Managing symptoms of fibromyalgia is often a bit of a trial and error process. Medications, lifestyle changes and therapies like chiropractic work are an important part of that process. But did you know that focusing on a healthy diet may also play a vital role? The best diet for fibromyalgia relief consists of anti-inflammatory foods and foods high in fiber and low in added sugar. This includes whole grains, fruits and vegetables among other types of food. Let’s look at some specific tips to help ensure your chronic pain is better managed.
Start with a food diary
Fibromyalgia and diet are closely linked. Certain foods can even trigger more severe fibromyalgia symptoms. One study found that 42% of people with fibromyalgia experienced worsening symptoms after they ate particular foods.
Everyone is different though. Your body may not be able to tolerate particular foods that don’t bother others with fibromyalgia. In order to identify your food sensitivities, start by keeping a daily food diary.
Your food diary is a written account of what you eat and when you eat it throughout a day. Write down if you have any unusually severe symptoms as well as when they occur.
You might not notice patterns right away, but keep writing in the diary for at least a month. With enough data and observations, you may be able to look back and identify links between eating certain foods and corresponding worsening symptoms. Then you can remove or limit these foods from your diet to help improve your quality of life.
Need tips on how to keep a food diary? Watch below:
Make it easy to choose a well-balanced, nutrient-dense diet
A well-balanced diet full of healthy foods like fruits, vegetables, tofu, beans and whole grains is important for all of us. It can be especially important for fighting the depression, pain and fatigue that often accompany fibromyalgia.
When symptoms flare, it’s often much easier to pick up the phone and order in rather than facing the kitchen. However, these are the times you need the best foods the most. If you don’t have someone available who can cook for you, make things easy on yourself by buying easy-to-prepare alternatives. Pre-washed and cut fruits vegetables and pre-made salads are excellent options for those times when your motivation wanes.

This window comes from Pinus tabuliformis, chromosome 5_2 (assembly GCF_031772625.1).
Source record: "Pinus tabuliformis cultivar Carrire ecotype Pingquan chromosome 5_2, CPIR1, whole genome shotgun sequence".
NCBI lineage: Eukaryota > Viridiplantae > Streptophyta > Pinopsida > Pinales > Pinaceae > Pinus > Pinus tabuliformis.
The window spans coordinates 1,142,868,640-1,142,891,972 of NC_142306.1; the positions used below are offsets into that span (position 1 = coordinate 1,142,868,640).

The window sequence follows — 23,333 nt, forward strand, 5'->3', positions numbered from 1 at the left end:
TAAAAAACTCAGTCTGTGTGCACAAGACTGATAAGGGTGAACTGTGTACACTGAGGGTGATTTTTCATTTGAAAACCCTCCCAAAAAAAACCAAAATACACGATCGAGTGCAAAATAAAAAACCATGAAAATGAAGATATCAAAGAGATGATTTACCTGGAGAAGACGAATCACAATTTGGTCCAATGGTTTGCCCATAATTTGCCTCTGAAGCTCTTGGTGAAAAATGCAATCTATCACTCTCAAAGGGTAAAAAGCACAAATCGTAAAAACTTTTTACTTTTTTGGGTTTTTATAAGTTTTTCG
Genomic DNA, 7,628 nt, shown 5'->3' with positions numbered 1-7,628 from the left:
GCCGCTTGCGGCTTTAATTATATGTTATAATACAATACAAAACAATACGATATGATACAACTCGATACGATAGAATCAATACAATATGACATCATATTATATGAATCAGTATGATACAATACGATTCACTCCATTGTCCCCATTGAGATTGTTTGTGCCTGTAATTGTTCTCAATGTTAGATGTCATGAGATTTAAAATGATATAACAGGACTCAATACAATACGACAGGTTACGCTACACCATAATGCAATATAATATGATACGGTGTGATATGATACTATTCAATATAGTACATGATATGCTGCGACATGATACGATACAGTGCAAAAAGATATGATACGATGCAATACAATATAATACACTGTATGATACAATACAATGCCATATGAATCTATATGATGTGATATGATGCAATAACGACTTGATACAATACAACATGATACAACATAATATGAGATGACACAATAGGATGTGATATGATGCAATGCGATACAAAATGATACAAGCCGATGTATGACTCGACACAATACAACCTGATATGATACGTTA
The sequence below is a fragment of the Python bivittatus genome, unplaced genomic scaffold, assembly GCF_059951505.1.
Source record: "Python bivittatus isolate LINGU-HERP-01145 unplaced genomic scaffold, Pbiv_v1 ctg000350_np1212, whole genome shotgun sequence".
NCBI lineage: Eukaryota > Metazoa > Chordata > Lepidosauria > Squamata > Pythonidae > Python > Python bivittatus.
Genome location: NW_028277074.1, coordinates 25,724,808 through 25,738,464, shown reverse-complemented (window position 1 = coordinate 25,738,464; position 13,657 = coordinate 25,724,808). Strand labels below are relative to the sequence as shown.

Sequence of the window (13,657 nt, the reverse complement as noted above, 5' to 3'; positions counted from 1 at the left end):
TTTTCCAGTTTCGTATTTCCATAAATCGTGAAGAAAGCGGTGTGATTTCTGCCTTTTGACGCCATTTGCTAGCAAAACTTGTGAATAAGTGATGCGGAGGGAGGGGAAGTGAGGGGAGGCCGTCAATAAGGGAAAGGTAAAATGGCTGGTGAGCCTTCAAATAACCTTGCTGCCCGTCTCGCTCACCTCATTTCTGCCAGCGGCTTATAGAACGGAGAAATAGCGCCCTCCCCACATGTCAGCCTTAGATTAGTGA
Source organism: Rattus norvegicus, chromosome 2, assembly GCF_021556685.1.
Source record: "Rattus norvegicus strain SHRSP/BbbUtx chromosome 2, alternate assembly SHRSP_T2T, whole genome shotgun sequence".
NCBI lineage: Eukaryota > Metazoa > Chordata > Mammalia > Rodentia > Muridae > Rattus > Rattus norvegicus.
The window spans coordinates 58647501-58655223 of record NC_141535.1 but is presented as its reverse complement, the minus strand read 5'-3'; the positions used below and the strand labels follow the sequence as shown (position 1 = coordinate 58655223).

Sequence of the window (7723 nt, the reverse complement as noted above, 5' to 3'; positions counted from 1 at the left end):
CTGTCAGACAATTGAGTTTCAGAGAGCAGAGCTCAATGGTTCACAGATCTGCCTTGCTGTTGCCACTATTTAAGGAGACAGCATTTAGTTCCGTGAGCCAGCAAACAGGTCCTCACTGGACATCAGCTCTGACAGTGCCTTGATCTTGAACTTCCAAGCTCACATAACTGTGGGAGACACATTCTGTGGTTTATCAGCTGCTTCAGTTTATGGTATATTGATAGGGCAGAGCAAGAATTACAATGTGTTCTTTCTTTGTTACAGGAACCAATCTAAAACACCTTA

Eat for energy
Fatigue is one of the most common fibromyalgia symptoms. Luckily, the right foods and eating habits can be combat it. Eating small meals frequently throughout the day can ensure your energy levels don’t dip. By doing this, you can “reduce your perception of fatigue because your brain, which has very few energy reserves of its own, needs a steady supply of nutrients.”
Protein-rich foods are also excellent for energy. Reach for snacks like a protein bars, nuts and seeds, peanut or almond butter or roasted chickpeas when fatigue strikes. These are better alternatives than sugary treats, which will only spike your energy before sending you crashing back to Earth.
Consider going plant-based
Research has shown us time and time again that many overall health benefits of a plant-based diet. That includes benefits for fibromyalgia pain as well.
If you’re considering diet plans for your fibromyalgia pain, a vegan diet may be your best bet. Mostly vegetarian, mostly raw vegan and raw vegan diets have been put to the test, and one answer is clear: eating more plant-based whole foods is optimal for chronic widespread pain syndromes.
If you switch to a plant-based diet, you may experience weight loss, a factor that may help your overall health. It’s also likely you’ll help to prevent other chronic conditions such as cancer and cardiovascular disease.
Consider upping your fruit, vegetable and grain intake and adding some meat-free meals to your diet.
Gluten intolerance is suspected to cause or worsen issues like headaches, skin rashes, digestive problems, and possibly fibromyalgia. Even if you don’t have celiac disease, if you’re sensitive to gluten, it could be making your fibromyalgia symptoms worse.
A 2014 study focused on the effects a gluten-free diet would have over the course of the year. The participants were women who had fibromyalgia and irritable bowel syndrome. The gluten-free diet resulted in “remarkable clinical improvement” for fibromyalgia patients.
If you suspect you may have a gluten sensitivity, then limiting your gluten intake may help to control your symptoms. Talk to your health care team about making this switch.
Finding the best diet for fibromyalgia
While there are various studies on diet plans that best control fibromyalgia pain, there are strategies that you can use to find the diet that works best for you. Try these steps:
- Eat foods that give your body the nutritional support it needs
- Avoid processed foods, meat and gluten
- Chart which foods help to reduce your symptoms
- Update your doctor about any dietary changes
- Consult with a nutritionist to make sure that your food choices are meeting your body’s needs
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Updated in February 2019 with new information and resources